Puerto Rico's oversight board said Friday that it will recertify a fiscal plan for the commonwealth after the Legislature failed to enact labor reforms that were part of an understanding reached with the government on May 30.
Separately, a coalition of the largest group of bondholders with sales-tax-related debt issued by the Puerto Rico Sales Tax Financing Corp., COFINA, said Friday it has reached an agreement in principal between agents for the commonwealth and COFINA.
"Our group, which in the aggregate holds more than $4 billion in COFINA senior and subordinate bonds, is committed to achieving a confirmable plan of adjustment consistent with the court-appointed agents' agreement that will restart payments for COFINA bondholders and restore Puerto Rico's access to the capital markets in a timely manner," a coalition statement said. "We seek a compromise that respects the relative priorities under the bond resolution while permitting COFINA subordinate bondholders to immediately resume receiving coupon payments through new bonds that have the same relative rights and priorities as the new bonds received by COFINA senior bondholders."
Congress gave the Financial Oversight and Management Board for Puerto Rico the authority to enact and impose a fiscal plan. The board has certified two earlier versions of a plan after a series of negotiations with Gov. Ricardo Rossello, largely over labor reforms.
Mr. Rossello agreed in May to labor reforms in the fiscal plan, including making Puerto Rico an "at-will employment" jurisdiction for current and new employees, but the changes required action by the Puerto Rico Legislature. Its failure to pass legislation containing the changes led to the board's decision to recertify the plan again.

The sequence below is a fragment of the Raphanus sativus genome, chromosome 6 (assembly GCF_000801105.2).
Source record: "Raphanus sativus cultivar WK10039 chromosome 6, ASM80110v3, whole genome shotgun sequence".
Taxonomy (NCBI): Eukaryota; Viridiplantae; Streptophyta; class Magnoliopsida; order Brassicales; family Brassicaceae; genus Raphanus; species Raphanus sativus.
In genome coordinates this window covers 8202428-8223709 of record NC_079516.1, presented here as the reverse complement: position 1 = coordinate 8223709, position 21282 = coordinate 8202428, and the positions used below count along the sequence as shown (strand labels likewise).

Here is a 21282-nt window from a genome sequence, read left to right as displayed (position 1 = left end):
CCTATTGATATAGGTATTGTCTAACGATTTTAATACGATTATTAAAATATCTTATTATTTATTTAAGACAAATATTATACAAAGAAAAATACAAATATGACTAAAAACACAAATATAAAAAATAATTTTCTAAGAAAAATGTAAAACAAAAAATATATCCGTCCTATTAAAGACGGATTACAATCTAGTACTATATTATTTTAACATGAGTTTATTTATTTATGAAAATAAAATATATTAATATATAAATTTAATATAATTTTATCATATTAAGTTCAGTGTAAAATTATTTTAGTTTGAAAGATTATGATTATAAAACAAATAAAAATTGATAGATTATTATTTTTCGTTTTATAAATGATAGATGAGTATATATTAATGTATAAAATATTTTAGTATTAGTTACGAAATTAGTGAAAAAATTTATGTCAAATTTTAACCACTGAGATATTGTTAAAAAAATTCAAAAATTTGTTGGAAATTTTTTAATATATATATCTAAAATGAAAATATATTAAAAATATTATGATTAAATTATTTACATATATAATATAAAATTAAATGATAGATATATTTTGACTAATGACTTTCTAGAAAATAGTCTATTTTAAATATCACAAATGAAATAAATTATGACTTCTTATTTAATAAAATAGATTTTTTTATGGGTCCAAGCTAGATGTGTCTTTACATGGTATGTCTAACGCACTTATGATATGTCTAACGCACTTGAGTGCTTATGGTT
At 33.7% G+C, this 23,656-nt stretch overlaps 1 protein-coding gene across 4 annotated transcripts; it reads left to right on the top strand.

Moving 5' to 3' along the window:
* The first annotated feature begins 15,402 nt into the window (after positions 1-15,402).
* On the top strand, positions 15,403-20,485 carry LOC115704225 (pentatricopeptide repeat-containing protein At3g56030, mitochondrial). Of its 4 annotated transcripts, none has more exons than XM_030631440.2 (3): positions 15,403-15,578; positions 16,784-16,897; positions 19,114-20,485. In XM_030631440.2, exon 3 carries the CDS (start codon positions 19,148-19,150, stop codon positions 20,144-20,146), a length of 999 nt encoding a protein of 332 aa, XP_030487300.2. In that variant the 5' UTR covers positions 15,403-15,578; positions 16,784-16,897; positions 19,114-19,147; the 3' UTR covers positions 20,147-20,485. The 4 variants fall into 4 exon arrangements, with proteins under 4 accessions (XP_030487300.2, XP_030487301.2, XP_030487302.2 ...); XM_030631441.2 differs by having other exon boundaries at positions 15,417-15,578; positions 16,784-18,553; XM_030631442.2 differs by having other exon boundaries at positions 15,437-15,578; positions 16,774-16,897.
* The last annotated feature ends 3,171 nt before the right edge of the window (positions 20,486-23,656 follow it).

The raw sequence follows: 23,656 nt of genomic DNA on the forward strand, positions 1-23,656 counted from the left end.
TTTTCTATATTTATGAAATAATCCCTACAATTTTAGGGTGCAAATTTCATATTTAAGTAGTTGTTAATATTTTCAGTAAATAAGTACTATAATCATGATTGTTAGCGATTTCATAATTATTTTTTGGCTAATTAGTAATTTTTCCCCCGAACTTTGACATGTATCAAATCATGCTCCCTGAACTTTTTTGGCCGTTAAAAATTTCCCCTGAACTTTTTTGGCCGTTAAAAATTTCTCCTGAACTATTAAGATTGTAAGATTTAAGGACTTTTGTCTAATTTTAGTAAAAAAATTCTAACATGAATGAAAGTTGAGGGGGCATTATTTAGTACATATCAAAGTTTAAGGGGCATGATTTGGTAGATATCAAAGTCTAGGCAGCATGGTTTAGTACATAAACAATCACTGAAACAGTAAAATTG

In a June 29 letter to the governor and legislative leaders, board members said, "we now know that the government of Puerto Rico will not implement the new fiscal plan" because it failed to pass "the most important component of the labor reform package."
Without that, board Chairman Jose Carrion said, "the path forward becomes more difficult."
The commonwealth is expected to submit a fiscal year 2019 budget on June 30. If the oversight board determines that it is not in compliance with the fiscal plan, it will certify its own budget on June 30.
Mr. Rossello continues to object to the board's proposed pension reforms, which call for freezing pension benefit accruals by July 1, 2019, and enrolling all employees in defined contribution plans, as well as Social Security. Benefits would be reduced progressively to an average cut of 10%, with no cuts for participants whose combined pension and Social Security benefits are below the poverty level of $1,000 per month. The pension reforms are also expected to be included in a plan of adjustment to be confirmed by the court overseeing Puerto Rico's bankruptcy proceedings, which will also address Puerto Rico's debt with bondholders, retirees, and others.